... is an important tool in the development of local, regional, national and transnational policies and programmes by offering models for understanding and to reduce the uncertainties and complexities inherent in policy making. As we bear witness to the further integration of nations, regions and peoples, national authorities require such information in order to recognise the effects of their decision making beyond their jurisdictions.
Comparative cultural research and analysis is distinct from most traditional fields of academic research. It is multifaceted, multipurpose and multidisciplinary. It employs techniques and concepts from other recognised disciplines and in the process seeks to achieve its own academic legitimacy.
Sets of articles will be published on a regular basis, as they are made available. Set 1 includes a series of older articles that may be out of print or hard to find. As we are preparing for Set 2, researchers and other specialists are invited to submit their more recent articles on comparative cultural policy analysis and methodologies as a means to build up areas of knowledge and contribute to the setting of professional standards.
Bennett, Tony and Mercer, Colin: Improving Research and International Co-operation for Cultural Policy. Background Paper for the UNESCO Intergovernmental Conference on Cultural Policies for Development held in Stockholm, Sweden 30 March - 2 April 1998.
Cliche, Danielle: Building An Information System for Cultural Policies in Europe: Experiences from the Compendium Project. Presentation to the UNESCO/CONACULTA International Seminar on Cultural Indicators, Mexico City, 7-9 May 2003.
Cliche, Danielle: International Comparative Research: Understanding the Past, Restructuring the Present, Rethinking the Future. Published in Crossing Frontiers: Issues of Heritage, Culture and Identity in a Comparative Context. Symposium proceedings. June 13-15, Ottawa/Hull, Canada. International Comparative Research Group, January 1995.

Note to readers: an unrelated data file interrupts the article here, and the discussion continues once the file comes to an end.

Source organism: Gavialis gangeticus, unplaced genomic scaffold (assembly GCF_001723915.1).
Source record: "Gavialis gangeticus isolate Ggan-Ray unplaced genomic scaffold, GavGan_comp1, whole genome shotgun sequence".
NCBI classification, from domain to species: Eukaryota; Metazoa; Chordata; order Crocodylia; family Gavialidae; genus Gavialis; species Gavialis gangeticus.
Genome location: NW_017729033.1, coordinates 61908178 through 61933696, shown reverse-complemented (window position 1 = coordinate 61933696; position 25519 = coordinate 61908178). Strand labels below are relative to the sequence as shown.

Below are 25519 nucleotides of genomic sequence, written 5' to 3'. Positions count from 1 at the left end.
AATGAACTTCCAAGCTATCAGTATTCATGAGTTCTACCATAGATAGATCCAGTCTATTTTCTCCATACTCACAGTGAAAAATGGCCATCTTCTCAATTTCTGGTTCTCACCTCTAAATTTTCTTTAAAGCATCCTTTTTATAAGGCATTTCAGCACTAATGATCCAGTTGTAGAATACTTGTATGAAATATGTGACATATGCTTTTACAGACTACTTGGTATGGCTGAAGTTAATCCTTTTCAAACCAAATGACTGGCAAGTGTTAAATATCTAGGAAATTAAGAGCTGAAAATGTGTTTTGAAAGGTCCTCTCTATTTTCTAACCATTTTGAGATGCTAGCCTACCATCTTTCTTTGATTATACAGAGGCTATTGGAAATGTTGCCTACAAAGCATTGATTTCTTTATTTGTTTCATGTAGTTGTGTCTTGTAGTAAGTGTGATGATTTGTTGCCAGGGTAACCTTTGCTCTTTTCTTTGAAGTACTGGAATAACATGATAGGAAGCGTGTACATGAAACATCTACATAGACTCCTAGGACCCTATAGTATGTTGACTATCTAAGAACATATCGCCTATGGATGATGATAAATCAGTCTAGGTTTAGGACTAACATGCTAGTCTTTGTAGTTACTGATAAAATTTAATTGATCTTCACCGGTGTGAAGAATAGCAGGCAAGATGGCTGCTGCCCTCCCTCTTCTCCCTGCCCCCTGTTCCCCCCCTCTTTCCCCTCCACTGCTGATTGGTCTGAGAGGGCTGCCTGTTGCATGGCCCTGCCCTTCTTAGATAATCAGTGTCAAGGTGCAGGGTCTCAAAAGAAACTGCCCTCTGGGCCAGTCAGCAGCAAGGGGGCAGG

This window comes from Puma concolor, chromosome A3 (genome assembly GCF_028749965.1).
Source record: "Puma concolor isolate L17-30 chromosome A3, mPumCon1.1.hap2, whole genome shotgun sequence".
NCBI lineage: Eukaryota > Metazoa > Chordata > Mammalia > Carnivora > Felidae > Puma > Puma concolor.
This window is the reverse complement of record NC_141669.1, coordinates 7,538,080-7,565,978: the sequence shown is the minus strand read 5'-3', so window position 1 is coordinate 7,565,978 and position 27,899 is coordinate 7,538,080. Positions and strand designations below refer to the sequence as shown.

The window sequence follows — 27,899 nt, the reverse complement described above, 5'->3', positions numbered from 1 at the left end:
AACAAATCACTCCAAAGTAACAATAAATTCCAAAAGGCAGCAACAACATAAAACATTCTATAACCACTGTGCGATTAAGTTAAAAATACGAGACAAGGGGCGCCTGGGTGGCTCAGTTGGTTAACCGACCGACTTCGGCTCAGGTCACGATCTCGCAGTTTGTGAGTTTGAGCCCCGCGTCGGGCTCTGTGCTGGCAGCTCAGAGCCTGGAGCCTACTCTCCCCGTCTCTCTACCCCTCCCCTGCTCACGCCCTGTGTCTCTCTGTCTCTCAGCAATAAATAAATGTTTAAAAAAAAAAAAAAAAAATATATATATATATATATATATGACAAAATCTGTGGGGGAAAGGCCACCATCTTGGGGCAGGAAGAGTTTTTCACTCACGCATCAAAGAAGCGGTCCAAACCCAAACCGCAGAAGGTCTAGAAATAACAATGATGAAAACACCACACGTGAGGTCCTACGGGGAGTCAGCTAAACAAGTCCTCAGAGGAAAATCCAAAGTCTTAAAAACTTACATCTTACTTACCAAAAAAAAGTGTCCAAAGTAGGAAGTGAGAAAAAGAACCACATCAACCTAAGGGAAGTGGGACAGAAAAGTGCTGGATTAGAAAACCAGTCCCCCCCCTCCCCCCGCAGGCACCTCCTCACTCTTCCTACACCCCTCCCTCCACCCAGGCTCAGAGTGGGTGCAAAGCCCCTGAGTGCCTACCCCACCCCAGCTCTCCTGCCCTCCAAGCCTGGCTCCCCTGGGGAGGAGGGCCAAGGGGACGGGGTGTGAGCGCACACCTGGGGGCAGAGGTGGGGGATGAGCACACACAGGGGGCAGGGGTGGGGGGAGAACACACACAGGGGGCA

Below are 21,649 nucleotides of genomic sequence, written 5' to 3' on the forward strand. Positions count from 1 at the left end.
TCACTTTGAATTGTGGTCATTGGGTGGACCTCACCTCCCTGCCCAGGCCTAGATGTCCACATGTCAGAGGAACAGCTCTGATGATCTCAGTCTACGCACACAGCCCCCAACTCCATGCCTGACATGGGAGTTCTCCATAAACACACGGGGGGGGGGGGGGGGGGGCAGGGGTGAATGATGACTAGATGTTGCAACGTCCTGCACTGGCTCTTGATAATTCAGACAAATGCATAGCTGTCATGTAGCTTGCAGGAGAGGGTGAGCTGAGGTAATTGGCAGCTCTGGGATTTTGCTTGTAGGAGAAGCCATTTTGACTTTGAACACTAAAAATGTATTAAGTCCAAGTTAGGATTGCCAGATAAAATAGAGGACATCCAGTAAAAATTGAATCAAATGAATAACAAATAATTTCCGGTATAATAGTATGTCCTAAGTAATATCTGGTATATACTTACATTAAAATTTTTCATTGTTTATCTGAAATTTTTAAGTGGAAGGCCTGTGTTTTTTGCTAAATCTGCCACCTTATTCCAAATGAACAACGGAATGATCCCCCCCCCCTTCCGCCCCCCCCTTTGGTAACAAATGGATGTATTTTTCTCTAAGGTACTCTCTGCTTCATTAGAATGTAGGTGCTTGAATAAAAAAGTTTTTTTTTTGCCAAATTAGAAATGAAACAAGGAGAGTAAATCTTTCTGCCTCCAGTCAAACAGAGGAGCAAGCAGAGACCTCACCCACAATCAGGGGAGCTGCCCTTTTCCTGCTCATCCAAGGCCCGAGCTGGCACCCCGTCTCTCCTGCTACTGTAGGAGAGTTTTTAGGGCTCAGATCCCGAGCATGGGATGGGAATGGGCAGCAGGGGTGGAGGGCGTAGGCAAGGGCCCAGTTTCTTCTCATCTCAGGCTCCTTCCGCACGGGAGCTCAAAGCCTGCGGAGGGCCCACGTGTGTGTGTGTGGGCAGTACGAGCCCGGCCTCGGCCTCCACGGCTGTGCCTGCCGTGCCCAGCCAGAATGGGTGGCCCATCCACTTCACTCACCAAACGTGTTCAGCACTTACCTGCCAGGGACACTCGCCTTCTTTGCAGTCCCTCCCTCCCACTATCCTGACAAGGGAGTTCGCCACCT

Klaic, Dragan: A Theater to be Reinvented. Keynote address to the IETM Plenary Meeting, Zagreb, March 23 - 25,1990. A work biography of Dragan Klaic, who died in August 2011, can be found in ConnectCP.
Mitchell, Ritva: Cultural Policy Evaluation as a Means of a Schemata Construction and as a Policy Instrument. Presentation to the Second International Conference on Cultural Policy Research, Te Papa, Wellington, New Zealand, 23-26 January 2002.
Mitchell, Ritva: International Cultural Comparisons: The State of the Art from a Policy Perspective. Published in Crossing Frontiers: Issues of Heritage, Culture and Identity in a Comparative Context. Symposium proceedings. June 13-15, Ottawa/Hull, Canada. International Comparative Research Group, January 1995.Schuster, Mark: Informing Cultural Policy: Data, Statistics and Meaning. Presentation to the UIS International Symposium, "Statistics in the Wake of Challenges Posed by Cultural Diversity in a Globalization Context" Montréal, Canada, October 21-23, 2002. A work biography of Mark Schuster, who died in February 2008, can be found in ConnectCP.
Švob-Äokić, Nada and Obuljen, Nina: Comparative Cultural Policy Issues Related to Cultural Diversity in South East Europe. A cultural policy paper commissioned by Policies for Culture, 2003.
Wiesand, Andreas: Comparative Cultural Policy Research in Europe: A Change of Paradigm. Published in the Canadian Journal of Communication, Vol 27 (2002) 369-378.
CULTURE: Research-Policies-Development. Recommendations from the ERICarts/CIRCLE workshop on Applied Cultural Research Methodologies, Moscow, Russia, 1-3 July 2001.
Improving Knowledge and Tools for the Implementation of Cultural Policies for Development. Recommendations from the Riksbankens Jubileumsfond and SIDA Conference held in Uppsala, Sweden, 2-4 December 2001.
The Cultural Policy Research Award
The Cultural Policy Research Award was launched in 2004 by the European Cultural Foundation (ECF) and the Riksbankens Jubileumsfond, and since 2008, is developed in partnership with and managed by ENCATC. Through the CPRA annual competition, the programme partners aim to encourage and enable cultural young policy researchers to undertake comparative and cross-cultural applied research that can inform policymaking and benefit practitioners active in the field. The Award is devoted to research projects which shed light on contemporary European cultural issues and challenges.